The European Atlantic Wall Heritage Foundation (Stichting Europees Erfgoed Atlantikwall) was founded in 2014 with two main goals: to raise awareness for the Atlantic Wall as a heritage entity amongst a wide audience and to further develop the cultural-historical experience it offers. These goals are being realised by the organisation of various projects with a focus on recreation and tourism. Bunkerdag is the best-known example of these.
Germany started as early as 1940 building fortifications along the western European coast. The term ‘Atlantic Wall’ or ‘Neue Westwall’ as the line was first known, was not yet being used. The battlements were primarily built for the defence of the most important harbour entrances; in The Netherlands IJmuiden, Rotterdam and Vlissingen. It occurred to the German forces at that time that the coastal defences could also potentially play an important role in an invasion of England by providing cover for the invading fleet but an invasion was never realised as Germany was defeated in the airborne offensives above England.
The German Army installed open artilleries between the existing fortifications from 1941 onwards and the concept of an uninterrupted line of defence was born.
The hindrance of the German attack on the Soviet Union at Moscow at the end of 1941 made Hitler realise that he may be hemmed in on both sides; on one side a possible English invasion and to the east a Russian counterattack. He did not have enough troops or resources to fight both.
Because of this, Hitler decided, on December 14th 1941, to build the ‘Neue Westwall’. His intent was to expand the existing defences to complete an uninterrupted line running from the Arctic Ocean to the Gulf of Biscay. Hitler thought that physically ‘closing’ the coast in this manner would free up the necessary troops for a further offensive on the Russian front.
Building the wall was not progressing fast enough and Hitler was concerned that the open artilleries were too vulnerable for airstrikes. He chose therefore to build bunkers around them with reinforced concrete walls of at least 2 metres thick. This was called ‘Ständiger Ausbau (St)’. Then, on August 25th 1942, General-Field Marshal Gerd Von Rundstedt, commander of all German troops on the western front at the time, ordered the West-European coast be transformed into an impregnable fortification. This, order number 14, was the birth of the Atlantic Wall.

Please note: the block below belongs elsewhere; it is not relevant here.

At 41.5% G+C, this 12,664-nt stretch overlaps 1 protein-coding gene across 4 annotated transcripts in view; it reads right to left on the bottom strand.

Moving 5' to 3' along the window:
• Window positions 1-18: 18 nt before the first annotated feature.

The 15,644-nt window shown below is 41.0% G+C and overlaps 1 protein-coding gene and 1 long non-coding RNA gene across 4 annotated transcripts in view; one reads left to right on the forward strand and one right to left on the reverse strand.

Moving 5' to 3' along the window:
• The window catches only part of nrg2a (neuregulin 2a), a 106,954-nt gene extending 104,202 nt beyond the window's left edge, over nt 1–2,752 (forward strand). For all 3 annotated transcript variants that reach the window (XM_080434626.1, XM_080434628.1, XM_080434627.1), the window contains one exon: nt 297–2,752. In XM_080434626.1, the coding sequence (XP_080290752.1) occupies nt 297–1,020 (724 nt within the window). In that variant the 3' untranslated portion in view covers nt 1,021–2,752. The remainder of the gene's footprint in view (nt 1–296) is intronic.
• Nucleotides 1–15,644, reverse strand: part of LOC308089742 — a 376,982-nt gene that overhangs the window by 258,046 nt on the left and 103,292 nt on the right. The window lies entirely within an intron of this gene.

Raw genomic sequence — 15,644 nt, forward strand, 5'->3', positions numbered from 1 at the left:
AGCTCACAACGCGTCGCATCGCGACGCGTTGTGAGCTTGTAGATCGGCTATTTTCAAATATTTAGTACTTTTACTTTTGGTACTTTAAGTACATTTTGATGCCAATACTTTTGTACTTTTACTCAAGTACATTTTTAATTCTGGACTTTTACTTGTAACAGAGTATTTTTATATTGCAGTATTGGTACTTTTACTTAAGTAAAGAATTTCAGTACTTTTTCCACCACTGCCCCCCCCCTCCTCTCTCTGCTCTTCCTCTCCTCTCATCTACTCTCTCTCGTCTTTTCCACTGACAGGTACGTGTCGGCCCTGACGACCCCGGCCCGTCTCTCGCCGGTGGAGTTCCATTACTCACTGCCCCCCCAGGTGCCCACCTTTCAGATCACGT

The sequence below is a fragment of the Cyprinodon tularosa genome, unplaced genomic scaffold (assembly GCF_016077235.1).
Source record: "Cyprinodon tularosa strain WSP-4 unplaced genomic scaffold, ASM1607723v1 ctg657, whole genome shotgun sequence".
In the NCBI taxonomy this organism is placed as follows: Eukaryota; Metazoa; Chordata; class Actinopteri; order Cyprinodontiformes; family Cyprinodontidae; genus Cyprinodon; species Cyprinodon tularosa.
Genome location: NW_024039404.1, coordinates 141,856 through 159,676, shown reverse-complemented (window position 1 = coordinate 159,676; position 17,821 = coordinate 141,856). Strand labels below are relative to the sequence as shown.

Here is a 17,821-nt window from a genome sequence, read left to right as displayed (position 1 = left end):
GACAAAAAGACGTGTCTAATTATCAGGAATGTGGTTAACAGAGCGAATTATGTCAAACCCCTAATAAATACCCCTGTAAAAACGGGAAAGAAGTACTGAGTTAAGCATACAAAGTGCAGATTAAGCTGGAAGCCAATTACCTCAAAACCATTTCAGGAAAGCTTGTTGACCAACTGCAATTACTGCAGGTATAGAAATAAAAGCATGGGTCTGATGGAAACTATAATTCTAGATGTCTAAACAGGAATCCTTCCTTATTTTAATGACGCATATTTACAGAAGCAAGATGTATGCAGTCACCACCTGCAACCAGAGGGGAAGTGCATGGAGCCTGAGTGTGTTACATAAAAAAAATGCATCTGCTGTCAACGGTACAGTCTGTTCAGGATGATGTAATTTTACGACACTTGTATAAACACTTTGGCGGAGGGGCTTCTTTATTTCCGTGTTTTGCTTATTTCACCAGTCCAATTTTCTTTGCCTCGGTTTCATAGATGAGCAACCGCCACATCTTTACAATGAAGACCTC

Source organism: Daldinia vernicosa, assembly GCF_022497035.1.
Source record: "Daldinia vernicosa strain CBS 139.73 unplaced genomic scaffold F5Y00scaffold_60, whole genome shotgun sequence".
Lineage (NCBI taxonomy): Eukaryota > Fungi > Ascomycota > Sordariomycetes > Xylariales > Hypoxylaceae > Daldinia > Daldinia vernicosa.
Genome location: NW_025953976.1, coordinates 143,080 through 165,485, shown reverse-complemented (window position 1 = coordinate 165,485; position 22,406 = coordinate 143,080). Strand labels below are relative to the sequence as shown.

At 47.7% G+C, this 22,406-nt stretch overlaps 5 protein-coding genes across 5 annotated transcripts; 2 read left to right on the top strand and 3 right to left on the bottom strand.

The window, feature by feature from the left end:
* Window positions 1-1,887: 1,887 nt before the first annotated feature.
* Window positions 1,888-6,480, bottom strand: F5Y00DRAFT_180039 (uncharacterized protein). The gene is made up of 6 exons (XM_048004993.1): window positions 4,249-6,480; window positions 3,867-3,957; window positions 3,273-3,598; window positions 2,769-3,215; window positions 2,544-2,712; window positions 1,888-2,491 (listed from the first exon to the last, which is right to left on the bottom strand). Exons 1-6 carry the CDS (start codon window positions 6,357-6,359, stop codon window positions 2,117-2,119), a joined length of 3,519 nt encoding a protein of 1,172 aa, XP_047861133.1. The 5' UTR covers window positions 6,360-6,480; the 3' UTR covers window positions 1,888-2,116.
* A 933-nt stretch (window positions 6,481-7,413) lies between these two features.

Some 15,000 heavy bunkers along the Dutch, Belgian and French coast should have been built by May 1st 1943, but due to insufficient manpower, materials and fuel only 6,000 were completed. Of this number 510 were completed in The Netherlands, instead of the 2,000 that were planned.
In 1943, Hitler appointed Field Marshal Erwin Rommel as inspector of the Atlantic Wall. His strategy was to destroy attackers at sea and only to give battle on the beaches if driven to it as a last resort. In accordance with this, Rommel began in early 1944 with the installation of numerous hindrances along the water’s edge, including masses of large poles buried so they stuck out of the sand at an angle connected with steel wire and combined with landmines, later called ‘Rommel-asparagus’. Furthermore, he fortified the defences on the land-facing side by flooding low-lying areas and installing minefields, levees and trenches, anti-tank ditches and other obstructions. The compilation of the Atlantic Wall continued right up until the end of the war, even though it had become clear much earlier that there was no longer any reason to do so.
The Atlantic Wall measures 6200 kilometres in length (including the coastline of the British Channel Islands which Hitler captured in 1940).
In the end, the full 2,000 fortifications were realised, along with tens of thousands of lighter bunkers and brickwork buildings. Moreover, likely vulnerabilities for enemy aviation landings and tank offensives on the land-facing side of the coast were further fortified with more anti-tank ditches, anti-tank walls and other obstacles.